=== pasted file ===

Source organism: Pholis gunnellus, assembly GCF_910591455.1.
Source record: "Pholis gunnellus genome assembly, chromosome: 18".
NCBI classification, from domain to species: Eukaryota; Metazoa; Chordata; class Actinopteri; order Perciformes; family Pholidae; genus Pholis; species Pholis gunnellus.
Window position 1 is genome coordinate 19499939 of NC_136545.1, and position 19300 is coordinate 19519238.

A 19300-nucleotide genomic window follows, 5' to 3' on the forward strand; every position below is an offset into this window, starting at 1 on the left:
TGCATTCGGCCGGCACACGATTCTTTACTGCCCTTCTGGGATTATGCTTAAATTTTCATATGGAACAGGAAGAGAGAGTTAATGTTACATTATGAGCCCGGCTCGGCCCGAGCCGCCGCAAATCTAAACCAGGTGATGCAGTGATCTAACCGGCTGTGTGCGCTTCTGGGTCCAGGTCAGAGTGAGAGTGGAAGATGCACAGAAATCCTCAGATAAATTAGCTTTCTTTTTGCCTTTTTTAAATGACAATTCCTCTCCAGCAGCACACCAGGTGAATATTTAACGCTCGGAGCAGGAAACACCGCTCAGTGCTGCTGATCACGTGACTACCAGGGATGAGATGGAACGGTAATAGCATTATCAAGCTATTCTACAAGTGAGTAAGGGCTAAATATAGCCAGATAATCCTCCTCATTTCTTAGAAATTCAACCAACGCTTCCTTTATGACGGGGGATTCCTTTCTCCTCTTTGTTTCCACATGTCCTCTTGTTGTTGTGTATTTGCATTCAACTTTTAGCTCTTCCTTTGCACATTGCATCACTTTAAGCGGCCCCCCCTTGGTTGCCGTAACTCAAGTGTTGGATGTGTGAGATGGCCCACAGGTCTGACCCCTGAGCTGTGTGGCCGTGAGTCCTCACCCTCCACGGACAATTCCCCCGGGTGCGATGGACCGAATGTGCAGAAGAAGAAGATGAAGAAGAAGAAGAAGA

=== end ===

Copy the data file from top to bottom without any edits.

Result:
Source organism: Pholis gunnellus, assembly GCF_910591455.1.
Source record: "Pholis gunnellus genome assembly, chromosome: 18".
NCBI classification, from domain to species: Eukaryota; Metazoa; Chordata; class Actinopteri; order Perciformes; family Pholidae; genus Pholis; species Pholis gunnellus.
Window position 1 is genome coordinate 19499939 of NC_136545.1, and position 19300 is coordinate 19519238.

A 19300-nucleotide genomic window follows, 5' to 3' on the forward strand; every position below is an offset into this window, starting at 1 on the left:
TGCATTCGGCCGGCACACGATTCTTTACTGCCCTTCTGGGATTATGCTTAAATTTTCATATGGAACAGGAAGAGAGAGTTAATGTTACATTATGAGCCCGGCTCGGCCCGAGCCGCCGCAAATCTAAACCAGGTGATGCAGTGATCTAACCGGCTGTGTGCGCTTCTGGGTCCAGGTCAGAGTGAGAGTGGAAGATGCACAGAAATCCTCAGATAAATTAGCTTTCTTTTTGCCTTTTTTAAATGACAATTCCTCTCCAGCAGCACACCAGGTGAATATTTAACGCTCGGAGCAGGAAACACCGCTCAGTGCTGCTGATCACGTGACTACCAGGGATGAGATGGAACGGTAATAGCATTATCAAGCTATTCTACAAGTGAGTAAGGGCTAAATATAGCCAGATAATCCTCCTCATTTCTTAGAAATTCAACCAACGCTTCCTTTATGACGGGGGATTCCTTTCTCCTCTTTGTTTCCACATGTCCTCTTGTTGTTGTGTATTTGCATTCAACTTTTAGCTCTTCCTTTGCACATTGCATCACTTTAAGCGGCCCCCCCTTGGTTGCCGTAACTCAAGTGTTGGATGTGTGAGATGGCCCACAGGTCTGACCCCTGAGCTGTGTGGCCGTGAGTCCTCACCCTCCACGGACAATTCCCCCGGGTGCGATGGACCGAATGTGCAGAAGAAGAAGATGAAGAAGAAGAAGAAGA